environment, lacking incentives for extraordinary task performance and ultimately limiting thegrowth potential of individual employees.In contrast to Weber’s views, contemporary organization theorists recognize thatdifferent organizational structures may be appropriate in different situations. As with scientificmanagement, however, classical organization theory played a major role in the development ofmanagement thought, and Weber'’ ideas and the concepts associated with his bureaucraticstructure are still interesting and relevant today.THE EMERGENCE OF ORGANIZATIONAL BEHAVIORThe central themes of both scientific management and classical organization theory arerationality, efficiency, and standardization. The roles of individuals and groups in organizationswere either ignored altogether of given only minimal attention. A few early writers andmanagers, however, recognized the importance of individual and social processes inorganizations.PRECURSORS OF ORGANIZATIONAL BEHAVIORIn the early nineteenth century, Robert Owen, a British industrialist, attempted to improve thecondition of industrial workers. He improved working conditions, raised minimum ages forhiring children, introduced meals for employees, and shortened working hours. In the earlytwentieth century, the noted German psychologist Hugo Munsterberg argued that the field ofpsychology could provide important insights into areas such as motivation and the hiring of newemployees. Another writer in the early 1900s, Mary Parker Follett, believed that managementshould become more democratic in its dealings with employees. An expert in vocationalguidance, Follett argued that organizations should strive harder to accommodate theiremployees’ human needs.The views of Owen, Mansterberg, and Follett, however, were not widely shared bypracticing managers. Not until the 1930s did notable change occur in management’s perceptionof the relationship between the individual and the workplace. At that time, a series of nowclassic research studies led to the emergence of organizational behavior as a field of study.THE HAWTHORNE STUDIESThe Hawthorne studies were conducted between 1927 and 1932 at Western Electric’s Hawthorneplant near Chicago. (General Electric initially sponsored the research but withdrew its supportafter the first study was finished.) Several researchers were involved, the best known beingElton Mayo and Fritz Roethlisberger, Harvard faculty members and consultants, and WilliamDickson, chief of Hawthorne’s Employee Relations Research Department.The first major experiment at Hawthorne studied the effects of different levels of lightingon productivity. The researchers systematically manipulated the lighting in the area in which agroup of women worked. The group’s productivity was measured and compared with that ofanother group (the control group) whose lighting was left unchanged. As lighting was increasedfor the experimental group, productivity went up—but, interestingly, so did the productivity ofthe control group. Even when lighting was subsequently reduced, the productivity of both5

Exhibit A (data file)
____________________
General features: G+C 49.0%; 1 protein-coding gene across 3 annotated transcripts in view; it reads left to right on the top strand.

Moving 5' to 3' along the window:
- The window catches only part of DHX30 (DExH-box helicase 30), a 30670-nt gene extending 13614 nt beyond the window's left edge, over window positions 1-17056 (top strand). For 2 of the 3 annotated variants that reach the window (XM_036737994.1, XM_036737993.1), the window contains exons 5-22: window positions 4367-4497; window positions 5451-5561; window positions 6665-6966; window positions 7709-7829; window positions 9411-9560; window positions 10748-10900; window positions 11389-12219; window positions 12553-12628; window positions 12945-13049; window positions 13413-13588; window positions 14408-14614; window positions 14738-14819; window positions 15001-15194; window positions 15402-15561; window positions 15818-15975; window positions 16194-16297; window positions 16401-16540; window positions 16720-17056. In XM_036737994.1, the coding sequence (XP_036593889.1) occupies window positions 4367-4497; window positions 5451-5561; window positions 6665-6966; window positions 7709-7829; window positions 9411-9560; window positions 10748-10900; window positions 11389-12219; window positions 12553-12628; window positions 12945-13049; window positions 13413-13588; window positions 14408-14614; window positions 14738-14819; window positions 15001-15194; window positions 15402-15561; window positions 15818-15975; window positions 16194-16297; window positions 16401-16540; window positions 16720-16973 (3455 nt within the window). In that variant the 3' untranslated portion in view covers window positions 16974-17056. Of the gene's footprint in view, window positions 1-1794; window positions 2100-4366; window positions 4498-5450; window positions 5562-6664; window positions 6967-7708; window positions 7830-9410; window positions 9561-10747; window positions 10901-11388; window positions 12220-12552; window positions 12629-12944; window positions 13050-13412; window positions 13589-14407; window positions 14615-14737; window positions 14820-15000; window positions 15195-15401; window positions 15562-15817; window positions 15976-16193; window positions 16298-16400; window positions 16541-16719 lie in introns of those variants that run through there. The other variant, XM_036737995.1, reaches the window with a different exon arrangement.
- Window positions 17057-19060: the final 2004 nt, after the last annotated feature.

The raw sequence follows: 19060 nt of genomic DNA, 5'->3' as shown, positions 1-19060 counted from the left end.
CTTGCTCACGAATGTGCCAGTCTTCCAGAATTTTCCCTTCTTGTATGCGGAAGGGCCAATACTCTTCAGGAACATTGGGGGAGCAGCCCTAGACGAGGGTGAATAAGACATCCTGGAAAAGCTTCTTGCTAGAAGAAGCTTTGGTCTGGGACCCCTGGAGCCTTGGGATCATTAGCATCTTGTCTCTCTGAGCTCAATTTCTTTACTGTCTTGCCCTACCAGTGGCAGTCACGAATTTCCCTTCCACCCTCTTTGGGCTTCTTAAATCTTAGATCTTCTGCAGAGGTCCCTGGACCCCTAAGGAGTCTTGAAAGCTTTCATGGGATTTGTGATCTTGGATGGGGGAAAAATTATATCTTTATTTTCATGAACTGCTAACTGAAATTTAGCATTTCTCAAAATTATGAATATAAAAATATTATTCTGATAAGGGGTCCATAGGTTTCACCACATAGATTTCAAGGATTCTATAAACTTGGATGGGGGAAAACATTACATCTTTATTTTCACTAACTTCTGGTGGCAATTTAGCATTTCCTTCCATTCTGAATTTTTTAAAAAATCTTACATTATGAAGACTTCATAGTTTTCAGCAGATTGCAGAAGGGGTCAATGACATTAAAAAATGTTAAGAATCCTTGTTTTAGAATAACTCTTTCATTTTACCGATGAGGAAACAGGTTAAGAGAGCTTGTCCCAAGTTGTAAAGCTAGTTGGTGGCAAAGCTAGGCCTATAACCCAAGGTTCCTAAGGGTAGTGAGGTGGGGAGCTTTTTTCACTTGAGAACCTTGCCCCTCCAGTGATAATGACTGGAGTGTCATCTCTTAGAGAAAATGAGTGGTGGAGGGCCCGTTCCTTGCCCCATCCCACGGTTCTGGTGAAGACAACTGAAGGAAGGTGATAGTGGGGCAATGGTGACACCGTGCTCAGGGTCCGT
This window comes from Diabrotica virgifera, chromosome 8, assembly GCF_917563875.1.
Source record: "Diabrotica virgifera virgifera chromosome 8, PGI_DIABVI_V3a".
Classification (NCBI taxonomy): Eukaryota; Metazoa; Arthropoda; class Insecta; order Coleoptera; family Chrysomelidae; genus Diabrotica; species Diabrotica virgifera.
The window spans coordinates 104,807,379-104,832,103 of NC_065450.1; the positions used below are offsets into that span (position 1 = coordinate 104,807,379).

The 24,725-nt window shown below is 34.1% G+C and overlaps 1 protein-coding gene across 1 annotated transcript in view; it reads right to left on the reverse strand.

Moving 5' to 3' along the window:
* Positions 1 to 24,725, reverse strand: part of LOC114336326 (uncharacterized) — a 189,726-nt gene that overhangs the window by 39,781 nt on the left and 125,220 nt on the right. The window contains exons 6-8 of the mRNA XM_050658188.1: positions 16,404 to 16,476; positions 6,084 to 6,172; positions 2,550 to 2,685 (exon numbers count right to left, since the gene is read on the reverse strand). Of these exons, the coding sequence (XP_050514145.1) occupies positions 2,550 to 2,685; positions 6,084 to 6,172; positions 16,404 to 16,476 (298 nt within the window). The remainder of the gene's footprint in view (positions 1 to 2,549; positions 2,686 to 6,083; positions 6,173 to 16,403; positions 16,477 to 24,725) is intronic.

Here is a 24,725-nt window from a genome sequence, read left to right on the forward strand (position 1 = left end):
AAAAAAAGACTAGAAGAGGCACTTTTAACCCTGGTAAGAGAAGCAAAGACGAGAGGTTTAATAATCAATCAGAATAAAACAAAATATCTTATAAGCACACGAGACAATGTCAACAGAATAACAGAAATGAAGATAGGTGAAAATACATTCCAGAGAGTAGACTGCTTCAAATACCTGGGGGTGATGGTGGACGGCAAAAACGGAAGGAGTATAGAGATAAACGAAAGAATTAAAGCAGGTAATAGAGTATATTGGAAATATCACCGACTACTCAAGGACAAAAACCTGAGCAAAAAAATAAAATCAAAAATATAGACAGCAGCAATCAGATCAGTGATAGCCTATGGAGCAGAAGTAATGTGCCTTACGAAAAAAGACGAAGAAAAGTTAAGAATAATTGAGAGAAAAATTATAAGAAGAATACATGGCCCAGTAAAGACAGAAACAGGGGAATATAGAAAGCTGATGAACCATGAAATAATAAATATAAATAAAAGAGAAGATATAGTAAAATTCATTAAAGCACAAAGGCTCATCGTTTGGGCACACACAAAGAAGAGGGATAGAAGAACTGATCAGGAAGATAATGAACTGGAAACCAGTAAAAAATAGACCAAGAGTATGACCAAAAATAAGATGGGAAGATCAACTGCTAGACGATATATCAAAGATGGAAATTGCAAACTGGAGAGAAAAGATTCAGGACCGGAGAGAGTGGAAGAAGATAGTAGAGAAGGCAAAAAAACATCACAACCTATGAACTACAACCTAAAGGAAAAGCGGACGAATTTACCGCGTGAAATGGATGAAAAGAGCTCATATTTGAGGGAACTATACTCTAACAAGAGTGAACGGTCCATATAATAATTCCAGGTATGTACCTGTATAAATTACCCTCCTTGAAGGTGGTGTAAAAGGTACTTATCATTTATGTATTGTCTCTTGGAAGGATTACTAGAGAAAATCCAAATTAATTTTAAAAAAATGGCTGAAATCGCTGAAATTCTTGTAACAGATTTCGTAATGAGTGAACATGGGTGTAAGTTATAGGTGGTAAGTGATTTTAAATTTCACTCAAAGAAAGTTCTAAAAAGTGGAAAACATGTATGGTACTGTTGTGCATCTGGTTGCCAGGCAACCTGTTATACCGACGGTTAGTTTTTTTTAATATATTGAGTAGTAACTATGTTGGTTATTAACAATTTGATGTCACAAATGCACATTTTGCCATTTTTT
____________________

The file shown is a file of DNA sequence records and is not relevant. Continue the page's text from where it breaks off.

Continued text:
groups continued to increase. Not until the lighting had become almost as dim as moonlight didproductivity start to decline. This led the researchers to conclude that lighting had norelationship to productivity—and at this point General Electric withdrew its sponsorship of theproject!In another major experiment, a piecework incentive system was established for a nineman group that assembled terminal banks for telephone exchanges. Proponents of scientificmanagement expected each man to work as hard as he could to maximize his personal income.But the Hawthorne researchers found instead that the group as a whole established an acceptablelevel of output of its members. Individuals who failed to meet this level were dubbed“chiselers,” and those who exceeded it by too much were branded “rate busters.” A worker whowanted to be accepted by the group could not produce at too high or too low a level. Thus, as aworker approached the accepted level each day, he slowed down to avoid overproducing.After a follow-up interview program with several thousand workers, the Hawthorneresearchers concluded that the human element in the workplace was considerably more importantthat previously believed. The lighting experiment, for example, suggested that productivitymight increase simply because workers were singled out for special treatment and thus perhapsfelt more valued or more pressured to perform well. In the incentive system experiment, beingaccepted as a part of the group evidently meant more to the workers than earning extra money.Several other studies supported the general conclusion that individual and social processes aretoo important to ignore.Like the work of Taylor, the Hawthorne studies have recently been called into question.Critics cite deficiencies in research methods and offer alternative explanations of the findings.Again, however, these studies were a major factor in the advancement of organizational behaviorand are still among its most frequently cited works.HUMAN RELATIONS MOVEMENTThe Hawthorne studies created quite a stir among managers, providing the foundation for anentirely new school of management thought that came to be known as the human relationsmovement. The basic premises underlying the human relations movement are that peoplerespond primarily to their social environment, that motivation depends more on social needs thanon economic needs, and that satisfied employees work harder than unsatisfied employees. Thisperspective represented a fundamental shift away form the philosophy and values of scientificmanagement and classical organization theory.The behavioral theory of management holds that all people (including employees) havecomplex needs, desires, and attitudes. The fulfillment of needs is the goal toward whichemployees are motivated. Effective leadership matches need-fulfillment rewards with desiredbehaviors (tasks) that accomplish organizational goals.The values of the human relationists are perhaps best exemplified by the works ofDouglas McGregor and Abraham Maslow. McGregor is best known for his classic book TheHuman Side of Enterprise, in which he identified two opposing perspectives that he believedtypified managerial views of employees. Some managers, McGregor said, subscribed to what he6